Zimbabweans are already enduring rolling power cuts that last up to 12 hours a day.
Zimbabwe’s prolonged electricity shortages could worsen after the body that manages southern Africa’s biggest dam ordered suspension of power generation at the country’s main hydro plant due to dwindling water levels.
The Zambezi River Authority (ZRA), which manages Kariba Dam that is shared by Zimbabwe and Zambia, said the Zimbabwe Power Company (ZPC) had exhausted its 2022 water allocation for the Kariba South hydropower station, which generates 70 percent of the country’s electricity supplies.
In a letter dated November 25, ZRA said Kariba Dam’s usable storage was only 4.6 percent full and the ZPC was being ordered to stop power generation immediately until January when the situation would be reassessed.
“The Zambezi River Authority is left with no choice but to firmly guide that…generation activities at the South Bank Power Station are wholly suspended henceforth until January 2023 when a further review of the substantive hydrological outlook at Kariba will be undertaken,” read the letter signed by ZRA CEO Munyaradzi Munodawafa.
“With the current performance of the 2022/2023 rainfall season in the Kariba lower catchment where the river flows are yet to improve and the associated outflows from the Upper Kariba catchment, which will only influence any potential increase in the lake level at Kariba during the latter part of the first quarter of 2023, it is highly unlikely that there will be any reasonable inflow augmentation in the remaining period of the year 2022.”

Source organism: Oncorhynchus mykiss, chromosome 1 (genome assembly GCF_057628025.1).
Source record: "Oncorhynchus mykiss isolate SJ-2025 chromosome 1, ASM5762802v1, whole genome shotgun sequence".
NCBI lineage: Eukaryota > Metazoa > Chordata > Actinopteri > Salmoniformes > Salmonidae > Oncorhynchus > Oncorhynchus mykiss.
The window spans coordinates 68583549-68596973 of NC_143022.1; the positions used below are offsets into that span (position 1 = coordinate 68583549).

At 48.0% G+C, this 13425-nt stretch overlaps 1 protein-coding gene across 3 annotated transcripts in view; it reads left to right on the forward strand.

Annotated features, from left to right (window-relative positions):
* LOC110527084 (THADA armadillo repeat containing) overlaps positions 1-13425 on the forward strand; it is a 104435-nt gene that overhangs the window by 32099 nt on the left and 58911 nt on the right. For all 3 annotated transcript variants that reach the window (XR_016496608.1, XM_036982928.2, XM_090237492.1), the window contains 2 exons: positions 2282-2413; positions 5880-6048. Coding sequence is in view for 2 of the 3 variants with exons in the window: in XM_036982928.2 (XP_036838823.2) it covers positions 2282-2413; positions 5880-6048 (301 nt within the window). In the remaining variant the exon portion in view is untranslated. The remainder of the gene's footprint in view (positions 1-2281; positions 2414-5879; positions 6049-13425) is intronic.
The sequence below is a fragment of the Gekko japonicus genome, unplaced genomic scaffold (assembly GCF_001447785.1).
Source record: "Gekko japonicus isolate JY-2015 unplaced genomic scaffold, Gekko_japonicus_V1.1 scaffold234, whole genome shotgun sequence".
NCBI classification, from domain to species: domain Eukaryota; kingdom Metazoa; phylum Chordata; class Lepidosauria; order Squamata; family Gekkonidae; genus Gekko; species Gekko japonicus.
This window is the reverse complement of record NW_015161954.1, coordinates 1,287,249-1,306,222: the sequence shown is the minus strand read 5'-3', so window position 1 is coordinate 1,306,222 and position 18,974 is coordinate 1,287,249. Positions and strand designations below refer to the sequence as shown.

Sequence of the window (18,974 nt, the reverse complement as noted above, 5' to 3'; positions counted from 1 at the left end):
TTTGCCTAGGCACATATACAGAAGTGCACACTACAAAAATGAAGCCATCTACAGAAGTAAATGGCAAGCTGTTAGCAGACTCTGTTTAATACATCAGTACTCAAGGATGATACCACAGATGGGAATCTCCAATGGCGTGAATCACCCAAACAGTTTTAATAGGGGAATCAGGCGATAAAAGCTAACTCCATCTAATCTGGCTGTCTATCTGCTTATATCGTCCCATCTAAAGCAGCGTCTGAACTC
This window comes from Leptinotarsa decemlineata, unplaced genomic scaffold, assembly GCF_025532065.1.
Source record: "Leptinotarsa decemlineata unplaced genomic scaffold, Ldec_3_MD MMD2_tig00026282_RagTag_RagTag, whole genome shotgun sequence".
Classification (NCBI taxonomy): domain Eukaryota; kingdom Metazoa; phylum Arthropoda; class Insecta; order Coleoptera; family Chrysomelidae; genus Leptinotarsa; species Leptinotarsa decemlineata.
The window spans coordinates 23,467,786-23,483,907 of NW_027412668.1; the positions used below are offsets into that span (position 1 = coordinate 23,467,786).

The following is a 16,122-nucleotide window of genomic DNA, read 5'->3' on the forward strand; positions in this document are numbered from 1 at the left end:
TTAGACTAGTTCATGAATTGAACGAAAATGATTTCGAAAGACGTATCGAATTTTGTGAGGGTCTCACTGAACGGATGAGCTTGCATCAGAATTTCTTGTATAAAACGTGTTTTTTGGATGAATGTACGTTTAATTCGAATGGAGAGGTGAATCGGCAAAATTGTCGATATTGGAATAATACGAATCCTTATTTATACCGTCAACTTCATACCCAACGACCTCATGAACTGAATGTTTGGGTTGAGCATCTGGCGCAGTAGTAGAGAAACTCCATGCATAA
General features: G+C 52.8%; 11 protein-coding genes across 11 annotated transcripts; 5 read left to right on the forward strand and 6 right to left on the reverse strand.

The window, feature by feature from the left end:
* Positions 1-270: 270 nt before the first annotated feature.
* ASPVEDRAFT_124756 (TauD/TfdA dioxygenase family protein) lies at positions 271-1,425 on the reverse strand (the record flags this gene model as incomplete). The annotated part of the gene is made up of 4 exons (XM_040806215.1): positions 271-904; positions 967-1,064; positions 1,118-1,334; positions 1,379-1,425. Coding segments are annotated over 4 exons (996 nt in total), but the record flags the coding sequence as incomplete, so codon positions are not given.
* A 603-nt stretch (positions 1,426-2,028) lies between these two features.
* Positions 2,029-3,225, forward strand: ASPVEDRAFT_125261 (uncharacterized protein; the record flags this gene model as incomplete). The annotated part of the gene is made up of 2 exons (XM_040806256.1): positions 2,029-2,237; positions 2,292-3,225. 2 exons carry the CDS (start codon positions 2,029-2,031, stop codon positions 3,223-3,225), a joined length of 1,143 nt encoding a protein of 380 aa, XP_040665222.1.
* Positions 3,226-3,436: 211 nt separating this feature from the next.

ZRA added that there was “little or no chance of improvement in the reservoir storage levels during the remaining period of 2022” and into the first quarter of 2023.
Zimbabweans are already enduring rolling power cuts that last up to 12 hours a day as ageing coal-fired power stations that complement the Kariba Dam hydro power station break down frequently.
The Kariba South power station produces 1,050 megawatts of electricity but has been producing much less due to low water levels in the dam.
On Monday it was producing 571MW of electricity to make 721MW that Zimbabwe was generating internally, leaving the country with a huge deficit as the national demand stands at 1,500MW.
Zimbabwe imports power from countries such as Malawi and Zambia to cover the shortfall, but the country has been struggling to pay for the electricity due to foreign currency shortages.
President Emmerson Mnangagwa’s government has licensed a number of independent electricity producers to plug the gap, but the development of new power stations has been slow due to lack of investment.